As it was making me more stressed trying and failing to use YNAB in the illustrated way, I ended up side lining it in the hopes I could focus my effort on earning enough that I could fit the ideal of a YNABer. Which I'm pleased to say I'm approaching doing soon, just feel sad that YNAB felt more of a hindrance than a help when I needed it most.

    Like
  • I love this post!! Man are you my twin? Not only have a mismanaged money since I was 18 and got my first credit card offer. I filed bankruptcy in 2014 and still didn’t learn my lesson. I may still have a ton of debt but at least Ynab is teaching me healthy money habits by doing my budget daily and paying close attention. I also have auto sync and I make sure to double check it. 

    Like 1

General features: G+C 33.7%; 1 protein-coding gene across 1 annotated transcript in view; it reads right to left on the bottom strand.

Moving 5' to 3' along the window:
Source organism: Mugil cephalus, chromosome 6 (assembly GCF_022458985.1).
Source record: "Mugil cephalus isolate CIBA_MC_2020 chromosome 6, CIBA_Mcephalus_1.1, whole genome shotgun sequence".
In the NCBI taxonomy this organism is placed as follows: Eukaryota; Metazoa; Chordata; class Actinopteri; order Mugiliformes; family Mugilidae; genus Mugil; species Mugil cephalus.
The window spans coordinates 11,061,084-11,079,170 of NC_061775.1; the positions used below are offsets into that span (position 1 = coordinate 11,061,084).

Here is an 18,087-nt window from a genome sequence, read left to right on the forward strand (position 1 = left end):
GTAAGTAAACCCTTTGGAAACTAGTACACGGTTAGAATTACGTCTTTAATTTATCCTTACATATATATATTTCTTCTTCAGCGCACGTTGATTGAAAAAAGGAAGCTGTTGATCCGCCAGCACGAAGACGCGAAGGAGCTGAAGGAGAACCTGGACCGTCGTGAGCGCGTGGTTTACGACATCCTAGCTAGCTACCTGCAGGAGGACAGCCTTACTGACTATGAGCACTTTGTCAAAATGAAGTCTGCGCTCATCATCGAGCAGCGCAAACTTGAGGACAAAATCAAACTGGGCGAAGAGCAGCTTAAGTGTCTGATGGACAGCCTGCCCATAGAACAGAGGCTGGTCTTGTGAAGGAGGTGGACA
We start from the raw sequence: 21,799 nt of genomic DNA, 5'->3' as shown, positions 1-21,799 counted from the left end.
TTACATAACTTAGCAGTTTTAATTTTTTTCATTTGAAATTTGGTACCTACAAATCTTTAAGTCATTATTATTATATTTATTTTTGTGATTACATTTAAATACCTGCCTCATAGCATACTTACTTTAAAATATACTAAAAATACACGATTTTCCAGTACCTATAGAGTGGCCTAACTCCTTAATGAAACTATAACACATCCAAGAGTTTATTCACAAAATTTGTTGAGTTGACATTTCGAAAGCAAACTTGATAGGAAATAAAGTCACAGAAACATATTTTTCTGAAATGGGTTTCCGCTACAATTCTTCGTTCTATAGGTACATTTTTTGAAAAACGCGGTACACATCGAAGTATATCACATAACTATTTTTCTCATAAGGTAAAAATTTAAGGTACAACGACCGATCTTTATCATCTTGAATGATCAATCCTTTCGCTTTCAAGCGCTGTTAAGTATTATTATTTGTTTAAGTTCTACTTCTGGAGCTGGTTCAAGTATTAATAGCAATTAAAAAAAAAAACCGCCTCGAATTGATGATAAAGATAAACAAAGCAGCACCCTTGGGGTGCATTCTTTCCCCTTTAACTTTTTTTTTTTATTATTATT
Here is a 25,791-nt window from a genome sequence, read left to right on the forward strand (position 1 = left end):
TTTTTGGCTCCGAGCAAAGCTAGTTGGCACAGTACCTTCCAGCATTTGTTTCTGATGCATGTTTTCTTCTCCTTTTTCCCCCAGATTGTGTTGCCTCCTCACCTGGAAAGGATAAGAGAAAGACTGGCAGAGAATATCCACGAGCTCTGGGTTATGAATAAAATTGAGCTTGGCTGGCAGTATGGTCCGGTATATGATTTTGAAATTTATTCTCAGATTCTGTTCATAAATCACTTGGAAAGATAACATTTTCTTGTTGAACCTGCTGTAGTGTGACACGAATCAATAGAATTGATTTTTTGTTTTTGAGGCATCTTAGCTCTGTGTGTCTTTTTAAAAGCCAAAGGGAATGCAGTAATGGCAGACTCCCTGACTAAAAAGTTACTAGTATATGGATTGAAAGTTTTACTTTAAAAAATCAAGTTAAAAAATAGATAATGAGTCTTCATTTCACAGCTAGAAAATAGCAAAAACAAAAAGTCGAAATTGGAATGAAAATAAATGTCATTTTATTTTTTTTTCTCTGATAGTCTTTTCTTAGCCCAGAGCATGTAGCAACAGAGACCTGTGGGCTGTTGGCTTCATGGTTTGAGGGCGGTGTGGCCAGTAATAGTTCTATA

• I've had to really study the software to figure it all out. Especially earlier this year, I was unemployed for awhile and the YNAB rules just weren't working for me. If I only budgeted the cash I had, I wasn't eating, so I had to figure out how to work with credit cards in an unintended way. I eventually came to see red in a credit category, which would happen after making a payment I hadn't budgeted for, as money I had available to spend. I didn't find that in any tutorial, for good reason, but after studying how the software did things, it made sense, and at the end of the day using the software "wrong" is better than not keeping track of your money at all. Even now that my income is steady again, I spend a lot of time just looking at my categories and tweaking things and experimenting to get what's in the program to match what's in my head. Just keep working with it. I'm also a tech person and I'm still getting the hang of it after 3 years of on-and- off use. I don't think the the software itself is particularly difficult. It's just the concept of budgeting in general that doesn't come naturally for everyone.